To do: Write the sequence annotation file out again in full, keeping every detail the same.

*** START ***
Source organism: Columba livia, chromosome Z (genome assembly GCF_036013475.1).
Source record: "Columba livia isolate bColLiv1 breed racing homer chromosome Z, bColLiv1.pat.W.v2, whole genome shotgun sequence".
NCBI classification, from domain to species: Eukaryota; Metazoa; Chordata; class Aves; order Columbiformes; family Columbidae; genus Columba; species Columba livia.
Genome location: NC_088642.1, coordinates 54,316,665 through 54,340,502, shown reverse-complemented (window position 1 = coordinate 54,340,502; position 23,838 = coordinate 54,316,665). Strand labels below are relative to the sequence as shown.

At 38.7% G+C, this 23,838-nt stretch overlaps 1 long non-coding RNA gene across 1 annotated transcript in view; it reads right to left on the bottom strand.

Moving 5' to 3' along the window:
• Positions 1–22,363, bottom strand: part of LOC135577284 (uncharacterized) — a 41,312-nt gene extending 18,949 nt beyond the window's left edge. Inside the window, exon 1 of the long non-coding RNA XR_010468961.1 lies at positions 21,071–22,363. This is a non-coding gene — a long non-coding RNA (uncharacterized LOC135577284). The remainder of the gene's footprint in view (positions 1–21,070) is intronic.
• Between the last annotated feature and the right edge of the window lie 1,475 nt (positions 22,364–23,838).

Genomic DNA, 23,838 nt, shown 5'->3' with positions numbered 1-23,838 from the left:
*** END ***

Source organism: Columba livia, chromosome Z (genome assembly GCF_036013475.1).
Source record: "Columba livia isolate bColLiv1 breed racing homer chromosome Z, bColLiv1.pat.W.v2, whole genome shotgun sequence".
NCBI classification, from domain to species: Eukaryota; Metazoa; Chordata; class Aves; order Columbiformes; family Columbidae; genus Columba; species Columba livia.
Genome location: NC_088642.1, coordinates 54,316,665 through 54,340,502, shown reverse-complemented (window position 1 = coordinate 54,340,502; position 23,838 = coordinate 54,316,665). Strand labels below are relative to the sequence as shown.

At 38.7% G+C, this 23,838-nt stretch overlaps 1 long non-coding RNA gene across 1 annotated transcript in view; it reads right to left on the bottom strand.

Moving 5' to 3' along the window:
• Positions 1–22,363, bottom strand: part of LOC135577284 (uncharacterized) — a 41,312-nt gene extending 18,949 nt beyond the window's left edge. Inside the window, exon 1 of the long non-coding RNA XR_010468961.1 lies at positions 21,071–22,363. This is a non-coding gene — a long non-coding RNA (uncharacterized LOC135577284). The remainder of the gene's footprint in view (positions 1–21,070) is intronic.
• Between the last annotated feature and the right edge of the window lie 1,475 nt (positions 22,364–23,838).

Genomic DNA, 23,838 nt, shown 5'->3' with positions numbered 1-23,838 from the left: